Viðburðir eftir árum


Thesis defense School of Science and Engineering - Caroline Mary Medino

Iceland School of Energy

  • 29.5.2019, 14:00 - 15:00

Author: Caroline Mary Medino

Title: Improving Current Efficiency in Low-Temperature Aluminum Electrolysis with Vertical Inert Electrodes

Date and Location: Wednesday, May 29th, 2019 at 14:00 in M103

Supervisor: Guðrún Sævarsdóttir, HR; Halldór Svavarsson, HR; Guðmundur Gunnarsson NMI

Examiner: Ari Jónasson, PhD, process specialist at ISAL

Abstract:

Primary aluminum production is an energy intensive process with an average electric power consumption between 13 – 14 MWh per tonne of aluminum from the electrolysis process alone. Additional energy consumed in the aluminum plant is derived from the carbon anodes used in the process, equating to 3.8 MWh/t Al and contributing to 1.5 tonnes of carbon dioxide emissions for every tonne of aluminum produced. Most aluminum produced today is derived from non-renewable resources, so the aluminum industry emits approximately 500 million tonnes of carbon dioxide equivalent annually; this constitutes about 1 % of the world’s total CO2 emissions. Countries like Iceland, Norway and Canada use hydroelectric and geothermal power for aluminum production so the only way to achieve substantial reduction in carbon dioxide emissions are to change the anode material. By replacing the carbon-based material with an inert material, oxygen, rather than carbon dioxide, is evolved as the main by-product. Potential materials for inert electrodes have a limited lifetime in the corrosive cryolite electrolyte at 960 °C. This drawback has led to significant research in altering electrolyte composition and lowering bath temperature to improve inert anode stability. The objective of this thesis was to investigate the influence that different operating parameters have on current efficiency in low temperature electrolysis with vertical inert electrodes.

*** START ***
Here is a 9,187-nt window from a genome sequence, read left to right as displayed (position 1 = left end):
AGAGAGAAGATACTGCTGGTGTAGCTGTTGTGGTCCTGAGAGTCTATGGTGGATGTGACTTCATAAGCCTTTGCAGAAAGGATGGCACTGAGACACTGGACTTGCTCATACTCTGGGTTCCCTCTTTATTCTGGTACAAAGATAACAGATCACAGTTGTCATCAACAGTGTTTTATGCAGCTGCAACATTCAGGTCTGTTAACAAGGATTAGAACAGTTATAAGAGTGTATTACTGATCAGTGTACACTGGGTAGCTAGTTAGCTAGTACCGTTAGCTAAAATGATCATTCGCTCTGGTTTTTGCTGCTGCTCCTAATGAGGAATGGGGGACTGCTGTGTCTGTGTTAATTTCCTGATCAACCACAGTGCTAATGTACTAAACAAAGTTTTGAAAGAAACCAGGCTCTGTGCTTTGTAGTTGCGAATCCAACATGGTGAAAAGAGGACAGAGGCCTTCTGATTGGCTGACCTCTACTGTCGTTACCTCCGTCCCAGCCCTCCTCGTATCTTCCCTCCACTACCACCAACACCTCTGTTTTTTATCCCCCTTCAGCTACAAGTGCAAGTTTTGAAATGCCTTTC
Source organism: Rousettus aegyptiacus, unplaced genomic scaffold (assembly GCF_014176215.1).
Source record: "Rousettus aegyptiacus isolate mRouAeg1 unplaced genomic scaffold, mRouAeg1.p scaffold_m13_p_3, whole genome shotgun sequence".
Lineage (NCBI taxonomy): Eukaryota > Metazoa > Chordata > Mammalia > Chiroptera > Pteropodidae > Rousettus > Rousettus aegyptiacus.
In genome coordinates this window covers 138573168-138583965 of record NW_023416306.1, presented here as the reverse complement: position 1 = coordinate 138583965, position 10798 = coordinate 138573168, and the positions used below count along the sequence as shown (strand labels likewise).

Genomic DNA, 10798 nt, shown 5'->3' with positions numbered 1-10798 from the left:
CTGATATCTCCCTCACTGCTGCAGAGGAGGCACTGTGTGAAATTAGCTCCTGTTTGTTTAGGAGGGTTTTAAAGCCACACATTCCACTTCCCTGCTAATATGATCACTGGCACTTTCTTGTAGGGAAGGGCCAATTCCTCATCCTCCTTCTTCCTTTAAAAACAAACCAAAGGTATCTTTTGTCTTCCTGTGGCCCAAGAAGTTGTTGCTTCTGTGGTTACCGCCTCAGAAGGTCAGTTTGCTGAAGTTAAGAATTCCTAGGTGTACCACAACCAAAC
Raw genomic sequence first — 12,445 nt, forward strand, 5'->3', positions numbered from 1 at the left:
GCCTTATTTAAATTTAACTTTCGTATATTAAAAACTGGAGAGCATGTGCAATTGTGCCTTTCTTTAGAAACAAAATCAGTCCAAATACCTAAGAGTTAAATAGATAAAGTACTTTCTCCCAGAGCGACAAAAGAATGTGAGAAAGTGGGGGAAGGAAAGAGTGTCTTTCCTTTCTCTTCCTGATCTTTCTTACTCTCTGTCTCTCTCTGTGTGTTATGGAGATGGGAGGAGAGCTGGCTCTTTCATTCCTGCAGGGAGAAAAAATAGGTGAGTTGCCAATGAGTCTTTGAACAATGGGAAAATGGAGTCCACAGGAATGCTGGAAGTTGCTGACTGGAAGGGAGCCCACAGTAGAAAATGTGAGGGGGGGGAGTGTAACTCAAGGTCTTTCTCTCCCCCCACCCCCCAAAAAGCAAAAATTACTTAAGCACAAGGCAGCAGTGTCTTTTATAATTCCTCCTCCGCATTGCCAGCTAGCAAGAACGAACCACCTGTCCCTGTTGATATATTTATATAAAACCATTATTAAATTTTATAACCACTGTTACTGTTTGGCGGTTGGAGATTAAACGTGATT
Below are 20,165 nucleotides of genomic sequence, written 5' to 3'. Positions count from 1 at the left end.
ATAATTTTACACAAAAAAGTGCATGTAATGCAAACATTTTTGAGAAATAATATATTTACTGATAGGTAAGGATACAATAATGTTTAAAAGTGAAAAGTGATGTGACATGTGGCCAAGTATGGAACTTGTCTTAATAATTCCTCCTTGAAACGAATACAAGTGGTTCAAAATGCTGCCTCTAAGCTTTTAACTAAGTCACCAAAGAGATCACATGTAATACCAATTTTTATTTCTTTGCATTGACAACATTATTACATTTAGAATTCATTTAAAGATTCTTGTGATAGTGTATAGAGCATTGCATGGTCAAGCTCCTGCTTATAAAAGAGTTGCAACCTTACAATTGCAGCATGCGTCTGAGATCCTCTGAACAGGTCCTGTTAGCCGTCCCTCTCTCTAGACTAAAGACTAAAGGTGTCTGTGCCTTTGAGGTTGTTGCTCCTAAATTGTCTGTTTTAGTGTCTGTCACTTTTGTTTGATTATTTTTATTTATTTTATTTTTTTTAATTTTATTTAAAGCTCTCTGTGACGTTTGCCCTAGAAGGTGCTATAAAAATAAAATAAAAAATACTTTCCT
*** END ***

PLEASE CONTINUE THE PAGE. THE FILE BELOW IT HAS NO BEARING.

Parameters tested include cell design, anode composition, interpolar distance, electrolyte composition, current density, duration and bath temperature. Fourteen laboratory electrolysis experiments were executed using Cu/Ni/Fe anodes and a TiB2 cathode in a ternary NaF-KF-AlF3 electrolyte system. Cell design was determined to be the most influential parameter, yielding current efficiency values over 80 %. This was achieved when the cathode was extended to the bottom of the reduction cell resulting in polarization of the aluminum product. Small changes in bath temperature and electrolyte composition could result in a layer of frozen electrolyte on the cathode, indicating that inert cells should use higher superheat values than conventional cells. Chemical analysis with scanning electron microscopy showed that iron fluoride corrosion tunnels formed in both anode types and are highly influenced by the number of experiments endured. Base metal corrosion penetration depth was similar for both the homogeneous and as-cast microstructure anodes. The higher copper content anode gave a thicker oxide scale. Lower copper content anodes may be beneficial in creating a thinner oxide scale and increasing corrosion resistance. Trends between current efficiency and the remaining operating parameters could not be determined. The highest aluminum purity was achieved in an extended cathode experiment with 99.69 % purity. The lowest purity was obtained for a boron nitride sleeved cathode experiment in which a high boron impurity concentration co-deposited with the aluminum product.

Further research is needed before implementing inert anode technology on an industrial level, therefore parameter optimization should continue to be the focus during experimentation for improving current efficiency. Future electrolysis experiments at Innovation Center Iceland should consider using the following parameters:

· An extended cathode with an alumina sleeve to limit aluminum reoxidation

· A reasonable superheat value

· A sodium-rich electrolyte with potassium additives

· Lower copper content anodes of homogeneous microstructure which are pre-oxidized prior to experimentation.



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